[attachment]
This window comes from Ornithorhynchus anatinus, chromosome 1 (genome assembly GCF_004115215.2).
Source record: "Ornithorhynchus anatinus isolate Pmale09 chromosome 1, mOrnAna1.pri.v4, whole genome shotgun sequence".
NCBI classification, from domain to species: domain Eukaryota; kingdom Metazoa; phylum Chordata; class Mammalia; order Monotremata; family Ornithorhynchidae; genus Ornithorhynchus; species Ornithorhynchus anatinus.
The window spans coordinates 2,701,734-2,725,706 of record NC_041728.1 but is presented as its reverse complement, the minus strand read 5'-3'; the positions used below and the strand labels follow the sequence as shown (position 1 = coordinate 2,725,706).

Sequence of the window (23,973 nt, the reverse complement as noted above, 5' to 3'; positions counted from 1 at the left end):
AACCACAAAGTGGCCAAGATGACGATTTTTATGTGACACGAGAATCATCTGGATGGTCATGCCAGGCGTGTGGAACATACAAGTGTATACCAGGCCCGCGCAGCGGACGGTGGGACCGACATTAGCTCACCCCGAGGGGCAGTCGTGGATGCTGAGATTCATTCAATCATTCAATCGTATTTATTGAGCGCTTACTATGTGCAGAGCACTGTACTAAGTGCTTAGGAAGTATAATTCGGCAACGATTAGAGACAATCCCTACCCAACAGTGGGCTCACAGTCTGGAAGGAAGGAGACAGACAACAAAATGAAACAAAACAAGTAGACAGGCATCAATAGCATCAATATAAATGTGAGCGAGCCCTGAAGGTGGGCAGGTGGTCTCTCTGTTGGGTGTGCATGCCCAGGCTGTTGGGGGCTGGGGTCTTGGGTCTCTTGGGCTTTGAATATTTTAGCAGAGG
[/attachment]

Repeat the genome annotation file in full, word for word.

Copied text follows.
This window comes from Ornithorhynchus anatinus, chromosome 1 (genome assembly GCF_004115215.2).
Source record: "Ornithorhynchus anatinus isolate Pmale09 chromosome 1, mOrnAna1.pri.v4, whole genome shotgun sequence".
NCBI classification, from domain to species: domain Eukaryota; kingdom Metazoa; phylum Chordata; class Mammalia; order Monotremata; family Ornithorhynchidae; genus Ornithorhynchus; species Ornithorhynchus anatinus.
The window spans coordinates 2,701,734-2,725,706 of record NC_041728.1 but is presented as its reverse complement, the minus strand read 5'-3'; the positions used below and the strand labels follow the sequence as shown (position 1 = coordinate 2,725,706).

Sequence of the window (23,973 nt, the reverse complement as noted above, 5' to 3'; positions counted from 1 at the left end):
AACCACAAAGTGGCCAAGATGACGATTTTTATGTGACACGAGAATCATCTGGATGGTCATGCCAGGCGTGTGGAACATACAAGTGTATACCAGGCCCGCGCAGCGGACGGTGGGACCGACATTAGCTCACCCCGAGGGGCAGTCGTGGATGCTGAGATTCATTCAATCATTCAATCGTATTTATTGAGCGCTTACTATGTGCAGAGCACTGTACTAAGTGCTTAGGAAGTATAATTCGGCAACGATTAGAGACAATCCCTACCCAACAGTGGGCTCACAGTCTGGAAGGAAGGAGACAGACAACAAAATGAAACAAAACAAGTAGACAGGCATCAATAGCATCAATATAAATGTGAGCGAGCCCTGAAGGTGGGCAGGTGGTCTCTCTGTTGGGTGTGCATGCCCAGGCTGTTGGGGGCTGGGGTCTTGGGTCTCTTGGGCTTTGAATATTTTAGCAGAGG